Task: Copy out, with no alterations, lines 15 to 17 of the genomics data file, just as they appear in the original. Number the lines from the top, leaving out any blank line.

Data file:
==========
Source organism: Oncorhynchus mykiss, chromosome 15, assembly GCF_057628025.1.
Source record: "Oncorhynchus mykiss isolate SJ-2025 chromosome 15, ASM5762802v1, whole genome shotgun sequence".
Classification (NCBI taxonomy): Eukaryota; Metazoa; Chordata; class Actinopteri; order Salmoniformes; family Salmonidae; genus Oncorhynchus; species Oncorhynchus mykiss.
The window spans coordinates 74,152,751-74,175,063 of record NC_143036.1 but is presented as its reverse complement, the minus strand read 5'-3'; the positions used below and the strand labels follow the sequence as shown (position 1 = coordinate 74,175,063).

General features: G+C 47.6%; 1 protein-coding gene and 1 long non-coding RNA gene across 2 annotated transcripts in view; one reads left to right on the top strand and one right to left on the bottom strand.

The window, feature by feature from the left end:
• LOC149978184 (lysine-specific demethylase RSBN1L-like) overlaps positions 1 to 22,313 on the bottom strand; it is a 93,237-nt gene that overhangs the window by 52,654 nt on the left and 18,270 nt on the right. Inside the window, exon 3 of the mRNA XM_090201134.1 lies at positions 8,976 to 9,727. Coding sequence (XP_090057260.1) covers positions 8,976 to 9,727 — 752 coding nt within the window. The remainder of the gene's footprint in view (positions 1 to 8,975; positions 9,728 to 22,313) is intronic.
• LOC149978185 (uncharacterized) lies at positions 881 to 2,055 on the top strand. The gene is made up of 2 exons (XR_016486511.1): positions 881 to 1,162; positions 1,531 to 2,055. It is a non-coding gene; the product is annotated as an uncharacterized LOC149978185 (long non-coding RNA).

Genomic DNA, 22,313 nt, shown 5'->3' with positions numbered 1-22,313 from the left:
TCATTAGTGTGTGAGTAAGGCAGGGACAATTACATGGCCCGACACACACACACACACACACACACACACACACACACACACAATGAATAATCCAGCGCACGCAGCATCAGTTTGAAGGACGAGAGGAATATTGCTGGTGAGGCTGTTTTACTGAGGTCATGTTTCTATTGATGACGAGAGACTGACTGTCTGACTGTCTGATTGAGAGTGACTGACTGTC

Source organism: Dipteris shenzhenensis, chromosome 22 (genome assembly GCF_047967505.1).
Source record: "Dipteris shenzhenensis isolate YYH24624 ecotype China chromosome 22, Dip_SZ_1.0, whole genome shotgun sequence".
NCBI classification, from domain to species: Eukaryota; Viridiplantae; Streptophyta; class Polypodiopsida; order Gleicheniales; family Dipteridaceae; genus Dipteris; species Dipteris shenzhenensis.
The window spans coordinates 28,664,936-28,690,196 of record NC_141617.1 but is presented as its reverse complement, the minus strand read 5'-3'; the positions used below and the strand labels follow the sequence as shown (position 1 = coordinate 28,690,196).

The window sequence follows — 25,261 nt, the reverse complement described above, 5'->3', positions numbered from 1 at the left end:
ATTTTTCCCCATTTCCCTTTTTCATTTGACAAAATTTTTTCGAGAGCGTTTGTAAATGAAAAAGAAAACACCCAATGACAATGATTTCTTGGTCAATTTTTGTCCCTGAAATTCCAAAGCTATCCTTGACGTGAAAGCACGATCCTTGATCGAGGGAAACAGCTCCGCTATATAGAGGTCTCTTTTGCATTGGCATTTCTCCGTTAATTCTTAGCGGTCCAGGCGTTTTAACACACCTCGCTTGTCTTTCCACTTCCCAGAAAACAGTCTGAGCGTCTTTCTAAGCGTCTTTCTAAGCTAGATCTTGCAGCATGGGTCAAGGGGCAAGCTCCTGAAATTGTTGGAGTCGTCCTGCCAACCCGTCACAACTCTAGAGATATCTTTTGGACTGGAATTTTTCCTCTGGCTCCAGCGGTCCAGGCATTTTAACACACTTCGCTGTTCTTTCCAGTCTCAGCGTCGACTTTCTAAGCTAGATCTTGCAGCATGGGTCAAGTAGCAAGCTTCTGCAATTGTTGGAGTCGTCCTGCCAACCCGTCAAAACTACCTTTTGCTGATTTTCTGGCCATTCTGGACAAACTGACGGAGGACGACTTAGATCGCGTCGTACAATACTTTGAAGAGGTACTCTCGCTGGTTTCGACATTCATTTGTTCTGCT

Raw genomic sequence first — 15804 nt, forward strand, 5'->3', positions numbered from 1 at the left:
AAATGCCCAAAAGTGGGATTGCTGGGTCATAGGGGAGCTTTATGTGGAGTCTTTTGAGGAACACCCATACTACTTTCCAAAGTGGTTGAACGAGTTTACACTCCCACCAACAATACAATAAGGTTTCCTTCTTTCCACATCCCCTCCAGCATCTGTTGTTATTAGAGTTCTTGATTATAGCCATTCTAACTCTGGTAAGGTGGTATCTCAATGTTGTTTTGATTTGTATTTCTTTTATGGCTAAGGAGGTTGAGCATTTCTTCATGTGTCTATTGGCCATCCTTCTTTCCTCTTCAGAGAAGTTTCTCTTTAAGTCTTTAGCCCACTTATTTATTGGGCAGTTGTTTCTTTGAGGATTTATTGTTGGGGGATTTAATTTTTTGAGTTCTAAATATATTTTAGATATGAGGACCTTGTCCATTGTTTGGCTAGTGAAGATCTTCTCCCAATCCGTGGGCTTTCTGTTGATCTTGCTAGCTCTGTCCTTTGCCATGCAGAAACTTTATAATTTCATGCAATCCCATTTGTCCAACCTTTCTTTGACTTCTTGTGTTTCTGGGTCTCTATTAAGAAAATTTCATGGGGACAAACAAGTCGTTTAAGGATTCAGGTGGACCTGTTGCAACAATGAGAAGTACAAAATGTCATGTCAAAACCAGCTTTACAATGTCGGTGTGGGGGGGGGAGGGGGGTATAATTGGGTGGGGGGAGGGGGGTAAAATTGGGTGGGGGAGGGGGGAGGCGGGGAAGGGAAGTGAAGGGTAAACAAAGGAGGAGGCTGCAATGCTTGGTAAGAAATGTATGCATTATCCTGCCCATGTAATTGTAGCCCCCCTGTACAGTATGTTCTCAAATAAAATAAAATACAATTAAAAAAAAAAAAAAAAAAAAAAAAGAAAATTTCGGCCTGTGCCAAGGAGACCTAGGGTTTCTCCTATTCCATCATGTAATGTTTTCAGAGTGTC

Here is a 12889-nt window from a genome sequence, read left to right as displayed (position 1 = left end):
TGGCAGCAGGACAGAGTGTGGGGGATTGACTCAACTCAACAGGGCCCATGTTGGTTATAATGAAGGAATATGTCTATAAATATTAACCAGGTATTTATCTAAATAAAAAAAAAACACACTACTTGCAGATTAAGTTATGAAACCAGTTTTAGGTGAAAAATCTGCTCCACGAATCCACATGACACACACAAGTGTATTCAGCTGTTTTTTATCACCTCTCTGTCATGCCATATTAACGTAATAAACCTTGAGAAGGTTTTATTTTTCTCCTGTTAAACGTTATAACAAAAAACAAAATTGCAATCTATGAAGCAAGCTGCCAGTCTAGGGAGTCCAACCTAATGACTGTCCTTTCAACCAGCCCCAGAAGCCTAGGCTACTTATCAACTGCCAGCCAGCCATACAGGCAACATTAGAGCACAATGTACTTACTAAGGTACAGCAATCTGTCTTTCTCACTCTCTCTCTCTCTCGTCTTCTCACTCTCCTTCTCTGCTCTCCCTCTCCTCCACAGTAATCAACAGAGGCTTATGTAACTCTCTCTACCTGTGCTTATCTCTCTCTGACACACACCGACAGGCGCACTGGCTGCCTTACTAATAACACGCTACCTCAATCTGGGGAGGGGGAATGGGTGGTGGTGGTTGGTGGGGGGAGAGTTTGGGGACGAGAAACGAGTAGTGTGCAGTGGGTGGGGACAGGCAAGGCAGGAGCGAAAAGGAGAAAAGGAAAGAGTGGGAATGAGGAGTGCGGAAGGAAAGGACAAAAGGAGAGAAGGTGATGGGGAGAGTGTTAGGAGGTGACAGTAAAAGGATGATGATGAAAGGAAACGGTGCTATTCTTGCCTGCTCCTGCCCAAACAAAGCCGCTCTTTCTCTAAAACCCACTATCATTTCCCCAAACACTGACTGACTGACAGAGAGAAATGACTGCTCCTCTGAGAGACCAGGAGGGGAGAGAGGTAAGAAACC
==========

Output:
The window sequence follows — 25,261 nt, the reverse complement described above, 5'->3', positions numbered from 1 at the left end:
ATTTTTCCCCATTTCCCTTTTTCATTTGACAAAATTTTTTCGAGAGCGTTTGTAAATGAAAAAGAAAACACCCAATGACAATGATTTCTTGGTCAATTTTTGTCCCTGAAATTCCAAAGCTATCCTTGACGTGAAAGCACGATCCTTGATCGAGGGAAACAGCTCCGCTATATAGAGGTCTCTTTTGCATTGGCATTTCTCCGTTAATTCTTAGCGGTCCAGGCGTTTTAACACACCTCGCTTGTCTTTCCACTTCCCAGAAAACAGTCTGAGCGTCTTTCTAAGCGTCTTTCTAAGCTAGATCTTGCAGCATGGGTCAAGGGGCAAGCTCCTGAAATTGTTGGAGTCGTCCTGCCAACCCGTCACAACTCTAGAGATATCTTTTGGACTGGAATTTTTCCTCTGGCTCCAGCGGTCCAGGCATTTTAACACACTTCGCTGTTCTTTCCAGTCTCAGCGTCGACTTTCTAAGCTAGATCTTGCAGCATGGGTCAAGTAGCAAGCTTCTGCAATTGTTGGAGTCGTCCTGCCAACCCGTCAAAACTACCTTTTGCTGATTTTCTGGCCATTCTGGACAAACTGACGGAGGACGACTTAGATCGCGTCGTACAATACTTTGAAGAGGTACTCTCGCTGGTTTCGACATTCATTTGTTCTGCT

Raw genomic sequence first — 15804 nt, forward strand, 5'->3', positions numbered from 1 at the left: